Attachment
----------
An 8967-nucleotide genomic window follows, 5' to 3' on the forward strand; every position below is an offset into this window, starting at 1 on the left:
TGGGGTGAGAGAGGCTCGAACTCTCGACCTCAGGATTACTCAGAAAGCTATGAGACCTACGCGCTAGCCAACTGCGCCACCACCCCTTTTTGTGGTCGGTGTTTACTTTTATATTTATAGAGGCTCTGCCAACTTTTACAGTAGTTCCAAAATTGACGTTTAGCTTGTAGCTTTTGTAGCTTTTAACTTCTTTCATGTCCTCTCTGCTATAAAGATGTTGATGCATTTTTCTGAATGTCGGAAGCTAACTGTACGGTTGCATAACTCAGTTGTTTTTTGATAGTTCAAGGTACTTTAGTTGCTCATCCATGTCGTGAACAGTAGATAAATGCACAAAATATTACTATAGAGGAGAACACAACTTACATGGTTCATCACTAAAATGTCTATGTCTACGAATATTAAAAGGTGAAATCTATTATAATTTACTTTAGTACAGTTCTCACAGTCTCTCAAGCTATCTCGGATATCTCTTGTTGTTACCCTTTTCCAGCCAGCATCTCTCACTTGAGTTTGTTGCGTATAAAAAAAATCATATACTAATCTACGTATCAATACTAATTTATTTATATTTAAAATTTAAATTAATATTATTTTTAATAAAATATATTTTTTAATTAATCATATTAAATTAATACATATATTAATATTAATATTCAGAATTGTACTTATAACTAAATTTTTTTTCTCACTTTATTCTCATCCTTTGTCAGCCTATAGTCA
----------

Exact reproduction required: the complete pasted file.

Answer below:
An 8967-nucleotide genomic window follows, 5' to 3' on the forward strand; every position below is an offset into this window, starting at 1 on the left:
TGGGGTGAGAGAGGCTCGAACTCTCGACCTCAGGATTACTCAGAAAGCTATGAGACCTACGCGCTAGCCAACTGCGCCACCACCCCTTTTTGTGGTCGGTGTTTACTTTTATATTTATAGAGGCTCTGCCAACTTTTACAGTAGTTCCAAAATTGACGTTTAGCTTGTAGCTTTTGTAGCTTTTAACTTCTTTCATGTCCTCTCTGCTATAAAGATGTTGATGCATTTTTCTGAATGTCGGAAGCTAACTGTACGGTTGCATAACTCAGTTGTTTTTTGATAGTTCAAGGTACTTTAGTTGCTCATCCATGTCGTGAACAGTAGATAAATGCACAAAATATTACTATAGAGGAGAACACAACTTACATGGTTCATCACTAAAATGTCTATGTCTACGAATATTAAAAGGTGAAATCTATTATAATTTACTTTAGTACAGTTCTCACAGTCTCTCAAGCTATCTCGGATATCTCTTGTTGTTACCCTTTTCCAGCCAGCATCTCTCACTTGAGTTTGTTGCGTATAAAAAAAATCATATACTAATCTACGTATCAATACTAATTTATTTATATTTAAAATTTAAATTAATATTATTTTTAATAAAATATATTTTTTAATTAATCATATTAAATTAATACATATATTAATATTAATATTCAGAATTGTACTTATAACTAAATTTTTTTTCTCACTTTATTCTCATCCTTTGTCAGCCTATAGTCA